Now is the right time to become an American Federation of Musicians member. From ragtime to rap, from the early phonograph to today's digital recordings, the AFM has been there for its members. And now there are more benefits available to AFM members than ever before, including a multi-million dollar pension fund, excellent contract protection, instrument and travelers insurance, work referral programs and access to licensed booking agents to keep you working.
As an AFM member, you are part of a membership of more than 80,000 musicians. Experience has proven that collective activity on behalf of individuals with similar interests is the most effective way to achieve a goal. The AFM can negotiate agreements and administer contracts, procure valuable benefits and achieve legislative goals. A single musician has no such power.
The AFM has a proud history of managing change rather than being victimized by it. We find strength in adversity, and when the going gets tough, we get creative - all on your behalf.
Like the industry, the AFM is also changing and evolving, and its policies and programs will move in new directions dictated by its members. As a member, you will determine these directions through your interest and involvement. Your membership card will be your key to participation in governing your union, keeping it responsive to your needs and enabling it to serve you better. To become a member now, visit www.afm.org/join.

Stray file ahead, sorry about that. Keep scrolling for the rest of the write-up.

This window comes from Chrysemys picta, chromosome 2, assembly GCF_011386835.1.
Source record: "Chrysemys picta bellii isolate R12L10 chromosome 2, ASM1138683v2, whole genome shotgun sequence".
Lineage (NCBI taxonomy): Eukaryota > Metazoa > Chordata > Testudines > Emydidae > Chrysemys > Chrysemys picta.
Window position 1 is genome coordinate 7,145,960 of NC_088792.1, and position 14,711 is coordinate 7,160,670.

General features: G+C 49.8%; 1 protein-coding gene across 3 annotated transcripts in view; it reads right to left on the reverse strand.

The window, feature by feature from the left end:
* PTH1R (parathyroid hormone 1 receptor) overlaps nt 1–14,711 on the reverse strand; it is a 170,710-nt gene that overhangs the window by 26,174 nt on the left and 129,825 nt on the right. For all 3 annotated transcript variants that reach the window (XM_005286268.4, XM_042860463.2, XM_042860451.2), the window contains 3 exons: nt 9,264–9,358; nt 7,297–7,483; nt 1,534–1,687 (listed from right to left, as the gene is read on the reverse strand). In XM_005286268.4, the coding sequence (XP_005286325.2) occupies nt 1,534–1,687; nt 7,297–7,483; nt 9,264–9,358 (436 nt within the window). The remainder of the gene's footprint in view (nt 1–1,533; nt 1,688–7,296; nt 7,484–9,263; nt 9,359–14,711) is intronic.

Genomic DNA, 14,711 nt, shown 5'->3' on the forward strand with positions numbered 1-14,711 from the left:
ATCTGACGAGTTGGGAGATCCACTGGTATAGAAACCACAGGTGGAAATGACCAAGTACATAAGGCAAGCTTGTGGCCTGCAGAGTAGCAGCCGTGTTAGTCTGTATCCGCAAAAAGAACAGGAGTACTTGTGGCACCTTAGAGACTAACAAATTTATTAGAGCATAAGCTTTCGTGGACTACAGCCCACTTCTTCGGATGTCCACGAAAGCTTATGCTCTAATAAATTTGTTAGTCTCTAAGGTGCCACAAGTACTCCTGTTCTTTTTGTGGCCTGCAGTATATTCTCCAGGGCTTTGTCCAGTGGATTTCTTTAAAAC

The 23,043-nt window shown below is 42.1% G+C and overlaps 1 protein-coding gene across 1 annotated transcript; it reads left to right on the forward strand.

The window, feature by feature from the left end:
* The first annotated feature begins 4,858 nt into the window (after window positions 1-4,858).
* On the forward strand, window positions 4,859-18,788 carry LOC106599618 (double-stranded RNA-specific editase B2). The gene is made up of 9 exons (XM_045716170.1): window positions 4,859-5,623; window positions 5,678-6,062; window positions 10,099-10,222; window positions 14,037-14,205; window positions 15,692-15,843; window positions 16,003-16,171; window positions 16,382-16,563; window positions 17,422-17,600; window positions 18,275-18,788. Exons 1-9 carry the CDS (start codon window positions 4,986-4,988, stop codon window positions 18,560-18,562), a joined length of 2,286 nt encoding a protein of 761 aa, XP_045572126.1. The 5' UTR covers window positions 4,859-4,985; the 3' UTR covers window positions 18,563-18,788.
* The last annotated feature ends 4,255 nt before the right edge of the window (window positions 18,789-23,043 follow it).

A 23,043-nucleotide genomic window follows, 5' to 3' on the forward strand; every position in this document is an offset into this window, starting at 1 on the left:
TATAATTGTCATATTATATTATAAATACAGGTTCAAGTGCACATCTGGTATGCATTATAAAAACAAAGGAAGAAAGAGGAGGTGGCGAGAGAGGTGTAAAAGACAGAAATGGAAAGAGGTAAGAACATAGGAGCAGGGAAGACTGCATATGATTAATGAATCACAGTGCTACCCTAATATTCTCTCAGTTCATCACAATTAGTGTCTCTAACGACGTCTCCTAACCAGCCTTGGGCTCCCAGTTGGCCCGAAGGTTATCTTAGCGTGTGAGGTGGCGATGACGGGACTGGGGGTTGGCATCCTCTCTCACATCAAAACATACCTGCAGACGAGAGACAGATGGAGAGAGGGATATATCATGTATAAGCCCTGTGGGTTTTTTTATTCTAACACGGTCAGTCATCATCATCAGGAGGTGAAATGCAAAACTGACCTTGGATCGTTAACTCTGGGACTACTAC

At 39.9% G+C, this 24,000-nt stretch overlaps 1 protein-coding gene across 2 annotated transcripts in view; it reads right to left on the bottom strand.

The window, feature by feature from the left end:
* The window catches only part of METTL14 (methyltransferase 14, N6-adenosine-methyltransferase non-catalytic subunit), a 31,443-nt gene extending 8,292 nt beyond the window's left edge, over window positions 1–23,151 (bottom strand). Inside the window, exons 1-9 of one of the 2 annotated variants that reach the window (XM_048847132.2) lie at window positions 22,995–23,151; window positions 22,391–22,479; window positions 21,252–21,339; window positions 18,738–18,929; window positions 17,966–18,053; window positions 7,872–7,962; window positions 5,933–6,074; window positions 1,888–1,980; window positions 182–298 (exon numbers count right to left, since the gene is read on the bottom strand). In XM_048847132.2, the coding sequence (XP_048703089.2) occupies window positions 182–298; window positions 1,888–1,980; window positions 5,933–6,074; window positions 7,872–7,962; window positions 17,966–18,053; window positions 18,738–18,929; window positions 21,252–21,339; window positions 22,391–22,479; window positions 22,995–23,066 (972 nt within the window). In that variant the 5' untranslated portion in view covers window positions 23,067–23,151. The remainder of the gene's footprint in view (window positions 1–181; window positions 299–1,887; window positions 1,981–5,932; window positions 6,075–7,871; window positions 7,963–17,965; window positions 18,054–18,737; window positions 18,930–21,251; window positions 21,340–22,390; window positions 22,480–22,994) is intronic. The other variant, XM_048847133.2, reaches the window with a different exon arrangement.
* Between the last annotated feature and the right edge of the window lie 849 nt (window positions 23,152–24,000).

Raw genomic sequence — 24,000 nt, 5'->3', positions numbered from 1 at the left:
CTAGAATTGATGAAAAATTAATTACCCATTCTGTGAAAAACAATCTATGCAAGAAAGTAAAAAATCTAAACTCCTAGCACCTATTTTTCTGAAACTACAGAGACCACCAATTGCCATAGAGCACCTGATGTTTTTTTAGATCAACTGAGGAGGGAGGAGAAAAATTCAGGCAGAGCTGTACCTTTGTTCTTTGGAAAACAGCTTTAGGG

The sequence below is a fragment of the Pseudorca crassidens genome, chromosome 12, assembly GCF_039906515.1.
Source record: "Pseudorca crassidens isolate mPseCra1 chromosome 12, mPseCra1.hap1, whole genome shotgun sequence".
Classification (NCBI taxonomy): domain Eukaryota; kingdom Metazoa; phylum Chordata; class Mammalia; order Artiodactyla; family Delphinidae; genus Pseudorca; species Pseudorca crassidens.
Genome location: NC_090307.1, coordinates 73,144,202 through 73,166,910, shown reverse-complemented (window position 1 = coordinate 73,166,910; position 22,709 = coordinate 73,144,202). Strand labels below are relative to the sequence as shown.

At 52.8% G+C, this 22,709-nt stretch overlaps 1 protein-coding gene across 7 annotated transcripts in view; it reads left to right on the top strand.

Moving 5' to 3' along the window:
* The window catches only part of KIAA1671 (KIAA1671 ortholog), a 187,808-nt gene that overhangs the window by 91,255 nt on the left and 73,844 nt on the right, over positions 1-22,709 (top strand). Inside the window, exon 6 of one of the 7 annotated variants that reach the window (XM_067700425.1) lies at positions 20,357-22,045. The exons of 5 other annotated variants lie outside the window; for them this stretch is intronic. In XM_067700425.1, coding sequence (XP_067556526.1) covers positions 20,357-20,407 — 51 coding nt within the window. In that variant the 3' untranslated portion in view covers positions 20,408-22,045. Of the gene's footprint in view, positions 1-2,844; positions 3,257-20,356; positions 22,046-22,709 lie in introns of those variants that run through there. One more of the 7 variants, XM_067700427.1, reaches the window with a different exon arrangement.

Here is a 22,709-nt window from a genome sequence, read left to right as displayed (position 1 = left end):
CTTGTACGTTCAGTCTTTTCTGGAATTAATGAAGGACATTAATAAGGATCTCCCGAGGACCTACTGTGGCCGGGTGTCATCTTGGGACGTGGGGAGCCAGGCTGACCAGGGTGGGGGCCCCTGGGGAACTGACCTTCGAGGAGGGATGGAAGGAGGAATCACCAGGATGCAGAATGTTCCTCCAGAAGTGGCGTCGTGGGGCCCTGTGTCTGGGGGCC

October 28, 2016IM -
New York City Mayor Bill de Blasio is set to sign into law a new bill to protect the city’s freelance workers. The first of its kind in the country, The Freelance Isn’t Free Act creates harsh penalties for employers who delay or deny payment to freelancers and sets a strict window within which they must be paid. Employers will now have a 30-day window after services are rendered (or another greed upon date) to make payment in full. Employers must provide a written contact for projects involving $800 or more. Employers found in breach of the law will be required to double damages, plus are responsible for attorney fees. They are prohibited from retaliating against the freelancers who enforce their labor rights.
A 2015 report from the Freelancers Union found that more than 70% of freelancers in New York have had problems receiving payment.